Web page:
Tag: writing

Lynn Nottage > George RR Martin

If a primary purpose of combat fiction is to remind us of the horrors of war, you couldn’t pick a more disturbing setting than the Democratic Republic of Congo. The conflict there has killed five million people, including unspeakable terrors of rape and torture.

It is in the DRC that Lynn Nottage sets her Pulitzer-winning 2009 play Ruined. It holds nothing back from the truth of war, displaying the most inhuman moments of evil and forcing us to confront people at their worst.

But it is a play that is, by design, not pessimistic. It’s not naive or simplistic, but it avoids the trap of pessimism so common to 21st century writers, especially Game of Thrones novelist George RR Martin. (I’ve written about his pessimism before.)

Nottage traveled to the DRC and Uganda with the theatre director Kate Whoriskey. They met women and men who had experienced war in its most hideous manifestations. They saw the psychological, emotional, familial, physical, and spiritual decimation caused by the fighting. They spoke with women whose bodies, minds, and souls had been violated and torn asunder.

And still Nottage wrote a story of hope.

Whoriskey says it perfectly in her introduction to the play:

She decided […] in favor of a structure that was true to our experiences in Uganda. What struck both of us from our trip was that while there was incredible chaos in the region, this was home, and people were determined to survive and build lives here. When the media focuses attention on these areas, they often describe the violence, the poverty and the AIDS crisis. It is rare to hear the full story, the positive alongside the negative.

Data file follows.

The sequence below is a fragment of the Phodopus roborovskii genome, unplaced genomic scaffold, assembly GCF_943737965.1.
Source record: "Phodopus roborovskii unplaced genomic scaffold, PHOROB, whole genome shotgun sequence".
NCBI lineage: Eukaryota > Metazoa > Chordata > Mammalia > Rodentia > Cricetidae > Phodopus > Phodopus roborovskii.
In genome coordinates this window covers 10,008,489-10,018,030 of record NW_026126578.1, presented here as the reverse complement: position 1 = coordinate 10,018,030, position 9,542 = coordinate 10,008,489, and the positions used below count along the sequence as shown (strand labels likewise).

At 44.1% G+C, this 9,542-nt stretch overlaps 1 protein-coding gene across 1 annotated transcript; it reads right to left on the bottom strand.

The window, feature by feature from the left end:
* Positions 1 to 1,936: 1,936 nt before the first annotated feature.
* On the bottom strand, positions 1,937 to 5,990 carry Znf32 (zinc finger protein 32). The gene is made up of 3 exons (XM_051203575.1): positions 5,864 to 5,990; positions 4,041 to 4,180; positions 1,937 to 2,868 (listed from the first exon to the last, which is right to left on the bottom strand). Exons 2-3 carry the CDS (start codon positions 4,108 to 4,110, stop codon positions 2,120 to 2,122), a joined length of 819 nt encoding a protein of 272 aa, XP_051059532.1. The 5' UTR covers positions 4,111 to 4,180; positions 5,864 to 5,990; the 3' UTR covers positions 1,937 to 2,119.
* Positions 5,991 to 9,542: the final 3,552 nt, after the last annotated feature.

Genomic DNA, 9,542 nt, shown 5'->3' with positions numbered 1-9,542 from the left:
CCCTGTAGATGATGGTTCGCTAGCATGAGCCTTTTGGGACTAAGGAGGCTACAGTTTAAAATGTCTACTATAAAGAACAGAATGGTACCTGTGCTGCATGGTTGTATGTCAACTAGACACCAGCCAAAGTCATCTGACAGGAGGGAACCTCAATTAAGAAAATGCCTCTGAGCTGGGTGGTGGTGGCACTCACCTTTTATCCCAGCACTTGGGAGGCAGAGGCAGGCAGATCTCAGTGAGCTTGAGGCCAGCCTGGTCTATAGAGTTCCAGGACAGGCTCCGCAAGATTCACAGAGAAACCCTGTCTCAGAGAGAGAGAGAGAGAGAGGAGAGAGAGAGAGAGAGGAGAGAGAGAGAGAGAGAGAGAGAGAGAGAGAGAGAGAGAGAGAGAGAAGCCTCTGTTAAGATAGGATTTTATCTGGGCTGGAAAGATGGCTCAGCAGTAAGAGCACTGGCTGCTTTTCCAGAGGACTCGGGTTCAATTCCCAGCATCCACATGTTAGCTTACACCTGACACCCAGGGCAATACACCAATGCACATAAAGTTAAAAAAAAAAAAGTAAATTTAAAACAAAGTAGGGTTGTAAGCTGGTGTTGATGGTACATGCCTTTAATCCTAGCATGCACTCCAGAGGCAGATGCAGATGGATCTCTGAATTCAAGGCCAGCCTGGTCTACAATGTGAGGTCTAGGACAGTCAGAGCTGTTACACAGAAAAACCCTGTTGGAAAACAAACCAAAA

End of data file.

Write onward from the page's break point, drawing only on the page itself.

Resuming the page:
What was so rich about our trip is that we witnessed great beauty, strength and artistry.

[…] On a different trip to the region, Lynn spoke with a Rwandan about life after the genocide. He said to her, “We must fight to sustain the complexity.” This phrase became a mantra for creating the piece. We did not want to focus solely on the damage but also the hope. […]

Lynn has the gift and genius for looking inside moments of profound disruption, witnessing the chaos, absorbing the psychic damage, and then synthesizing a narrative that shows us we are capable of so much more.

I find no hope in Game of Thrones. I find it to be a story utterly devoid of hope, committed primarily to stylistic innovation (of which it contains plenty) and audience manipulation (which, again, it does well). The fact that Martin cares very little about reflecting the hope we humans so desperately need proves (to me, at least) that he is unwilling to fight to sustain the complexity.